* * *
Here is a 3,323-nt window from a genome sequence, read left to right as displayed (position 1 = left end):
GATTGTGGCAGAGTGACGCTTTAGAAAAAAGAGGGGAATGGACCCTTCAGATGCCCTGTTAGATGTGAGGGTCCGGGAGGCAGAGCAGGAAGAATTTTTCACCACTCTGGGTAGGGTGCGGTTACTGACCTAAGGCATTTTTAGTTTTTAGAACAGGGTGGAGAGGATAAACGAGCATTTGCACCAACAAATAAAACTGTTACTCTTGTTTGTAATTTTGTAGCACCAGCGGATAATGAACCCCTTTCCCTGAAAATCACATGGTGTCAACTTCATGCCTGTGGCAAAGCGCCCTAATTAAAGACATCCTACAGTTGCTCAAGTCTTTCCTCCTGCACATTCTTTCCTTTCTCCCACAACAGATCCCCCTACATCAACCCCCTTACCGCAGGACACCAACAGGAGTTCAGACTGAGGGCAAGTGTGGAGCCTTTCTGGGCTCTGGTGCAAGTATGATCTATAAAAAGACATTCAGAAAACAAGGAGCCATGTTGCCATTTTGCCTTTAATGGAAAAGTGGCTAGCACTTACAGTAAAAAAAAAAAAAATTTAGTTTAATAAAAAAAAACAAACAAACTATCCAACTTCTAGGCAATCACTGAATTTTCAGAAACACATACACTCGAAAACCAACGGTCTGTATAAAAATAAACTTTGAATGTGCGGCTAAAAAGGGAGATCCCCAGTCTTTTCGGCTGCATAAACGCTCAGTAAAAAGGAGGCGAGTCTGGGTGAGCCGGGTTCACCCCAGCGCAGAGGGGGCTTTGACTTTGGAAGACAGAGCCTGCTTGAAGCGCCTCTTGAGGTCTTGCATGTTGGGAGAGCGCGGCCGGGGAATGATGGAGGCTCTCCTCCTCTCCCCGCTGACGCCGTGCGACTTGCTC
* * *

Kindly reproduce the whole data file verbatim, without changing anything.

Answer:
Here is a 3,323-nt window from a genome sequence, read left to right as displayed (position 1 = left end):
GATTGTGGCAGAGTGACGCTTTAGAAAAAAGAGGGGAATGGACCCTTCAGATGCCCTGTTAGATGTGAGGGTCCGGGAGGCAGAGCAGGAAGAATTTTTCACCACTCTGGGTAGGGTGCGGTTACTGACCTAAGGCATTTTTAGTTTTTAGAACAGGGTGGAGAGGATAAACGAGCATTTGCACCAACAAATAAAACTGTTACTCTTGTTTGTAATTTTGTAGCACCAGCGGATAATGAACCCCTTTCCCTGAAAATCACATGGTGTCAACTTCATGCCTGTGGCAAAGCGCCCTAATTAAAGACATCCTACAGTTGCTCAAGTCTTTCCTCCTGCACATTCTTTCCTTTCTCCCACAACAGATCCCCCTACATCAACCCCCTTACCGCAGGACACCAACAGGAGTTCAGACTGAGGGCAAGTGTGGAGCCTTTCTGGGCTCTGGTGCAAGTATGATCTATAAAAAGACATTCAGAAAACAAGGAGCCATGTTGCCATTTTGCCTTTAATGGAAAAGTGGCTAGCACTTACAGTAAAAAAAAAAAAAATTTAGTTTAATAAAAAAAAACAAACAAACTATCCAACTTCTAGGCAATCACTGAATTTTCAGAAACACATACACTCGAAAACCAACGGTCTGTATAAAAATAAACTTTGAATGTGCGGCTAAAAAGGGAGATCCCCAGTCTTTTCGGCTGCATAAACGCTCAGTAAAAAGGAGGCGAGTCTGGGTGAGCCGGGTTCACCCCAGCGCAGAGGGGGCTTTGACTTTGGAAGACAGAGCCTGCTTGAAGCGCCTCTTGAGGTCTTGCATGTTGGGAGAGCGCGGCCGGGGAATGATGGAGGCTCTCCTCCTCTCCCCGCTGACGCCGTGCGACTTGCTC